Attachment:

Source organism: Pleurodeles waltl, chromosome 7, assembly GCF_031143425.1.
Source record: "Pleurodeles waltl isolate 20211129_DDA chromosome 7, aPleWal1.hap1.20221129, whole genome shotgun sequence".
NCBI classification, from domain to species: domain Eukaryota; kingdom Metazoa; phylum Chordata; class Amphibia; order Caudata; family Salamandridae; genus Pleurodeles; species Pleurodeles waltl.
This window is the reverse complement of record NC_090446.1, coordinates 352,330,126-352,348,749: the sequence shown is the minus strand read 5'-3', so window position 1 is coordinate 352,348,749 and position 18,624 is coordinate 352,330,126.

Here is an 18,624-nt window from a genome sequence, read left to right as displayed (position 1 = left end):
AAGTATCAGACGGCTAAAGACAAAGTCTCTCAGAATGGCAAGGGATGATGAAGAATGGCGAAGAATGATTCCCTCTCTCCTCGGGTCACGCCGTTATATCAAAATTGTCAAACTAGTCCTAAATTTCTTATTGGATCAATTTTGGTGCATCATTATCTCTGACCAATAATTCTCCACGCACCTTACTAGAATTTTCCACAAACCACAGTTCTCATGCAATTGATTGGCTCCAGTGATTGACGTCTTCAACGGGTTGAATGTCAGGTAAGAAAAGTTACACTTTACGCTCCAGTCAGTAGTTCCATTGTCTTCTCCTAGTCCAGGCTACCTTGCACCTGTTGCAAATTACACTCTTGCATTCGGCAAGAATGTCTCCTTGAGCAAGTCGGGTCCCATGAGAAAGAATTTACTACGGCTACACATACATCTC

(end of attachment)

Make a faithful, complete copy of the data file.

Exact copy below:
Source organism: Pleurodeles waltl, chromosome 7, assembly GCF_031143425.1.
Source record: "Pleurodeles waltl isolate 20211129_DDA chromosome 7, aPleWal1.hap1.20221129, whole genome shotgun sequence".
NCBI classification, from domain to species: domain Eukaryota; kingdom Metazoa; phylum Chordata; class Amphibia; order Caudata; family Salamandridae; genus Pleurodeles; species Pleurodeles waltl.
This window is the reverse complement of record NC_090446.1, coordinates 352,330,126-352,348,749: the sequence shown is the minus strand read 5'-3', so window position 1 is coordinate 352,348,749 and position 18,624 is coordinate 352,330,126.

Here is an 18,624-nt window from a genome sequence, read left to right as displayed (position 1 = left end):
AAGTATCAGACGGCTAAAGACAAAGTCTCTCAGAATGGCAAGGGATGATGAAGAATGGCGAAGAATGATTCCCTCTCTCCTCGGGTCACGCCGTTATATCAAAATTGTCAAACTAGTCCTAAATTTCTTATTGGATCAATTTTGGTGCATCATTATCTCTGACCAATAATTCTCCACGCACCTTACTAGAATTTTCCACAAACCACAGTTCTCATGCAATTGATTGGCTCCAGTGATTGACGTCTTCAACGGGTTGAATGTCAGGTAAGAAAAGTTACACTTTACGCTCCAGTCAGTAGTTCCATTGTCTTCTCCTAGTCCAGGCTACCTTGCACCTGTTGCAAATTACACTCTTGCATTCGGCAAGAATGTCTCCTTGAGCAAGTCGGGTCCCATGAGAAAGAATTTACTACGGCTACACATACATCTC